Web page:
When I was eight years old, I decided that I wanted to play football—by which I mean American football, the kind with helmets and touchdowns. It was 1994, and my town’s only football team was for boys. Nevertheless, my parents signed me up without a second thought, believing that my participation was just fine. Unfortunately, the league officials didn't agree.
The head of the league requested that I prove myself able to compete. He was a member of the local karate dōjō, and had me go head-to-head with the sensei’s son in a make-shift strength test. It was an odd sort of trial, since prepubescent girls and boys tend to be physically pretty evenly matched. So it’s not like this was some kind of David-versus-Goliath showdown. My mom tells me now that we were all pissed off about it, though we cordially complied. My own memories are vague, but apparently I prevailed. My mother claims (with delight) that I “nailed” my assigned opponent in a convincing way.
I was on the team, and played for the next four years. For the first year or two, I was one of the star running backs. But by seventh grade, I started to lag behind the boys, who were now getting bigger. As I approached 13, it became clear that, at five feet tall and no more than 120 pounds, I could no longer meaningfully compete with the far more muscle-bound males. I bowed out, grateful to have played, and proud to have been one of the first two girls in the league.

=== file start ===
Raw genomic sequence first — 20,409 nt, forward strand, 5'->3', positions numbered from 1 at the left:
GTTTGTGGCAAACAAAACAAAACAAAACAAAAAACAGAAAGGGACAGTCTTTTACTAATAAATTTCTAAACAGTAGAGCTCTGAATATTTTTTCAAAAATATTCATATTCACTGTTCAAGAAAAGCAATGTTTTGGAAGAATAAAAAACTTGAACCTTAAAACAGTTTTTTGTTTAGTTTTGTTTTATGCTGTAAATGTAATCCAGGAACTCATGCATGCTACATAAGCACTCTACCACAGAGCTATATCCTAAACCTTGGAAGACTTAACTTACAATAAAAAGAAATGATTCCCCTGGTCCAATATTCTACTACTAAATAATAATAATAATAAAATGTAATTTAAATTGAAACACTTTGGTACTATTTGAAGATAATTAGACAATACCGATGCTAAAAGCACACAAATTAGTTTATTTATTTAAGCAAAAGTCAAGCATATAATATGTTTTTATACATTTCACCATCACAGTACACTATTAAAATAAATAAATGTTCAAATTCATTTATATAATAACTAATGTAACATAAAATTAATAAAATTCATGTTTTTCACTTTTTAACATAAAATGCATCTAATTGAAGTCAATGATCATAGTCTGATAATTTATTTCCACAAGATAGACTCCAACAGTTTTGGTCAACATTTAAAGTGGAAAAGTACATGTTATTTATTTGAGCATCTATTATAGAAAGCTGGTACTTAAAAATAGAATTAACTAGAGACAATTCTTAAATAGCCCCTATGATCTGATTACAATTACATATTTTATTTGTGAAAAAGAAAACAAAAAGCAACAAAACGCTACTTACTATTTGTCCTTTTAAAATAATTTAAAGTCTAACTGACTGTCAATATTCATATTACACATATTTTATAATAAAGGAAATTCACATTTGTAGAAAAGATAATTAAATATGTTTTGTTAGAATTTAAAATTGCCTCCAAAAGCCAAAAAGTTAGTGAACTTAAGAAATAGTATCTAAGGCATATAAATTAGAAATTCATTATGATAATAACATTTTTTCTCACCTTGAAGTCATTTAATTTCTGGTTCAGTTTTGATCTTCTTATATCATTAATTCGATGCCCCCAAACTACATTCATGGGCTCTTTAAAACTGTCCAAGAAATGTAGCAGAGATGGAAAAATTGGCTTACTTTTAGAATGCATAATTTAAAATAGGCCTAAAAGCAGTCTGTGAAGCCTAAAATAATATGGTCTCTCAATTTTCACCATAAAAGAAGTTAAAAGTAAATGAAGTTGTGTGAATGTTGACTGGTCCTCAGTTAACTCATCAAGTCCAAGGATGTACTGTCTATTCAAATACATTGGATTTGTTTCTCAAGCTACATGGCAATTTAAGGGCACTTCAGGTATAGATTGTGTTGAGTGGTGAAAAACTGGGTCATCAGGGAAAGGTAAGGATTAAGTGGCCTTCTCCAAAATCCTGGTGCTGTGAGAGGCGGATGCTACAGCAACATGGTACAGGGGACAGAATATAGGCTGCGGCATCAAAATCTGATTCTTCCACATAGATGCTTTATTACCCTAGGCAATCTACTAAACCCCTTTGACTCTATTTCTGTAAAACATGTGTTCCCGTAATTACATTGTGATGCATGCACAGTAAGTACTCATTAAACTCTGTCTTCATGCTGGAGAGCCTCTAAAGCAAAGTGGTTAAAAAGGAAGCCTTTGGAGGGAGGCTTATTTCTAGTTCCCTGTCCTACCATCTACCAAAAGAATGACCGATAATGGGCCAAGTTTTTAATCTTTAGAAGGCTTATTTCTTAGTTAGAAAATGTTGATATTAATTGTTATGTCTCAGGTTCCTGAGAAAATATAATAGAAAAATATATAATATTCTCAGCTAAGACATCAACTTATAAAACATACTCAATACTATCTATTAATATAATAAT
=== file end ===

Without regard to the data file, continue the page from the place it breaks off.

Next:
It was almost a decade before I played football again. By the time I joined an all-women’s football league in 2006, I was a 20-year-old woman. But I immediately fell back into the joy I’d experienced as a child. I continued to play on and off for several different area teams. And yes, for those who are skeptical, this was real football: pads, hitting, tackling, the whole package.
By 2016, I’d made the move to an elite squad. Some of our coaches had NFL experience, and there was a lot of competition for roster spots, with little deference given to veterans. In some cases, star players would fly in from out of state, sometimes for just a few practices, and then get starting positions on game day. This wasn’t a feel-good league where everyone got a turn and the whole point was to just have fun. If you were good, you played. If not, not.
By this time in my career, I was already somewhat slowed by nagging injuries. But as recently as the 2015 season, I’d still been getting enough playing time to keep me dedicated to the team. Things changed the next year, however, when a trans woman joined our roster.
Jamie, as I will call her, played the same defensive position as me. She was young, had a great sense of humor, and could really knock the crap out of people. It was pretty exciting to see. She came to every practice, participated fully, and was an overall good teammate. She and I were friendly, and I’d often give her a lift to practices, during which we’d talk shop. I never resented her personally, and still don’t. The league permitted her to play. And she was just doing what the rest of us were all doing—playing a sport we loved. At the time, moreover, I didn’t want to process the fact that Jamie had a significant advantage over her natal female teammates and opponents. And if the issue had been put to me, I would have defended her right to play in the league.